Patriotism vs. Globalization in the Auto Industry

For many Americans, “Buy American” is a moral slogan (just as “Buy Canadian” is for many Canadians). But as this Wall Street Journal article points out, that advice is hard to follow, at least when it comes to cars (and, I suspect many other consumer goods that have many components): Mom, Apple Pie and…Toyota? (Only the first couple of paragraphs are available for free, unfortunately.)

Here are a couple of key paragraphs:

FEW SPORTS CARS have captured the nation’s imagination like the sleek Ford Mustang, a 21st-century reincarnation of an American classic. The Toyota Sienna minivan, by contrast, speaks to the utilitarian aesthetics of Japan: refined interiors, arm rests and lots and lots of cup holders.

Yet, by a crucial measure, the Sienna is far more American than the Mustang. Statistics from the National Highway Traffic Safety Administration that were publicized in “Auto Industry Update: 2006,” a presentation by Farmington Hills, Mich., research company CSM Worldwide, show only 65% of the content of a Ford Mustang comes from the U.S. or Canada. Ford Motor Co. buys the rest of the Mustang’s parts abroad. By contrast, the Sienna, sold by Japan’s Toyota Motor Corp., is assembled in Indiana with 90% local components.

The key tension here seems to be between the values of globalization (and the efficiency it brings) on one hand, and patriotism on the other. We can think about this from the points of view of 2 different decision-makers:

The Corporation: Does a company have an obligation to promote the interests of the country (or the citizens of the country) in which it is incorporated? Believers in the efficiency (or fairness) of free markets should presumably answer this question in the negative. Strictly speaking, if the social obligation of business is to provide a product that the market desires in order to return a profit to investors, then moves (investments, policies) driven by patriotism ought to be counted as optional (and driven, like corporate philanthropy, for example, by either altruism or strategic PR concerns). On the flip-side, those who acknowledge the limits of free markets can freely accept the idea that values other than profit-maximization (such as patriotism) ought to drive business decisions.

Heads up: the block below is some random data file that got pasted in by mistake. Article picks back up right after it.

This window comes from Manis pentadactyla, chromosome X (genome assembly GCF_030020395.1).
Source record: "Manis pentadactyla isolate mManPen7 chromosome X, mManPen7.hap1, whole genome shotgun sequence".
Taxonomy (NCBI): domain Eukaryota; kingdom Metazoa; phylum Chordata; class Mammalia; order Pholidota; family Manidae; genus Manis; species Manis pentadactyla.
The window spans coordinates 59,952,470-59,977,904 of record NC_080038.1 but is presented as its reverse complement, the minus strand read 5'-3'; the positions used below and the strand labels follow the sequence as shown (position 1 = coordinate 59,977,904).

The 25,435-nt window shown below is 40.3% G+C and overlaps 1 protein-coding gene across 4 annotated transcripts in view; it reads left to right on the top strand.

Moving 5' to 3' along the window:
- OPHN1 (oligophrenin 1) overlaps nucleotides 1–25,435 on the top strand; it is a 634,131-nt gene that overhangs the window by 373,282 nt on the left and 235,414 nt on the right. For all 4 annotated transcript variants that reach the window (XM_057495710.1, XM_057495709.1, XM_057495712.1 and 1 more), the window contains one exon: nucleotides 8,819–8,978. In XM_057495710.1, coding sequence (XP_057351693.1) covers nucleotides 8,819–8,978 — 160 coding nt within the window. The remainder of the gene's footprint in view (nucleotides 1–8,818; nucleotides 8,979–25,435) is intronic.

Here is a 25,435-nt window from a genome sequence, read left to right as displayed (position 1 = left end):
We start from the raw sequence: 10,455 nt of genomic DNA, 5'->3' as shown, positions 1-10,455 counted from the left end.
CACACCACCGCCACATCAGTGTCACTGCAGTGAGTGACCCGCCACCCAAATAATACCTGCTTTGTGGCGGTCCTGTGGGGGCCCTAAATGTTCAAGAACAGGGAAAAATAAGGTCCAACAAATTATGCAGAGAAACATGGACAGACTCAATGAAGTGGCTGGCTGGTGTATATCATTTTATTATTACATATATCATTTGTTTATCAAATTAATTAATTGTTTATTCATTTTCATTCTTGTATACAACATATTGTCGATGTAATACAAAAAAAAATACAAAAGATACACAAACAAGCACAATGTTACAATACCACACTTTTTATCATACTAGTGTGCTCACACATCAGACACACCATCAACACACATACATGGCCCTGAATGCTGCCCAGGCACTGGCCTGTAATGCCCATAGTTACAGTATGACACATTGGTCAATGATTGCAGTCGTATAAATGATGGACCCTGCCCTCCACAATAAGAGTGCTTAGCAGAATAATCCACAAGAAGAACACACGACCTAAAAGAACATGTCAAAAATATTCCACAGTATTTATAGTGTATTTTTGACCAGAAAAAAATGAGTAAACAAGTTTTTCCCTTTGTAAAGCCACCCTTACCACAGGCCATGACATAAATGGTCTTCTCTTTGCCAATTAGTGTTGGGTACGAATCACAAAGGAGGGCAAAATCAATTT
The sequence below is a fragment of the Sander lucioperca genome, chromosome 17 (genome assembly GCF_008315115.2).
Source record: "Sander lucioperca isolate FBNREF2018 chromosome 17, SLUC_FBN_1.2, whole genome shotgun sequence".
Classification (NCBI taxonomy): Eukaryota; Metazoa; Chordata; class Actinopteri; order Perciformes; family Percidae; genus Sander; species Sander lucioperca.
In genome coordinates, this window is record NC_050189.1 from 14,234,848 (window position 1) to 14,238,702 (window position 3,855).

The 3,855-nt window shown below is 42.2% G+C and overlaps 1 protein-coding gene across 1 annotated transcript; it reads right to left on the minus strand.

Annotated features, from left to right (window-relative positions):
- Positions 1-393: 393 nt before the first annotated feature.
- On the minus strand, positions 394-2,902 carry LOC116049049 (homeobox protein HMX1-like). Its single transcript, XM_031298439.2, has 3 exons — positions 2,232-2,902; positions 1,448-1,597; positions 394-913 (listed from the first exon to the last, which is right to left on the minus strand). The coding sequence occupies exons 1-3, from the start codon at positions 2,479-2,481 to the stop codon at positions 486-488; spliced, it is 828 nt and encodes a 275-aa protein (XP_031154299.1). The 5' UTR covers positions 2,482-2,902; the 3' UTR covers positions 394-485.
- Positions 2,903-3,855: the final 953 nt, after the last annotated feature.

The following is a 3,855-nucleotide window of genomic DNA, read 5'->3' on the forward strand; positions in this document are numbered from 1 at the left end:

The Consumer: Does an individual consumer have an obligation to favour products in proportion to their national content? Those who favour a more simple-minded consumerism (and I say that without prejudice!) will assert that a product’s country of origin matters little, if at all. Such consumers merely want to know if the product is well-made, well-priced, and meets their needs. Other consumers will see their purchases as having a broader impact, and perhaps as a way of making a statement. Of course, this puts supporters of “Buy American” in the same philosophical camp as the traditional critics of free, globalized markets. Strange bedfellows indeed.

Relevant Books
How Americans Can Buy American: The Power of Consumer Patriotism (by Roger Simmermaker)
Exporting America : Why Corporate Greed Is Shipping American Jobs Overseas (by Lou Dobbs)
Outsourcing America: What’s Behind Our National Crisis And How We Can Reclaim American Jobs (by Ron Hira)

(Thanks to Dave Chandler for the pointer. You can sign up to receive Dave’s insightful weekly “Strategic CSR” newsletter by emailing him at

1 comment so far

  1. […] Toyota (#3) appeared in a blog entry on whether a company’s shareholders really “own” the company, as well as in an older blog entry about “Patriotism vs. Globalization in the Auto Industry”. […]

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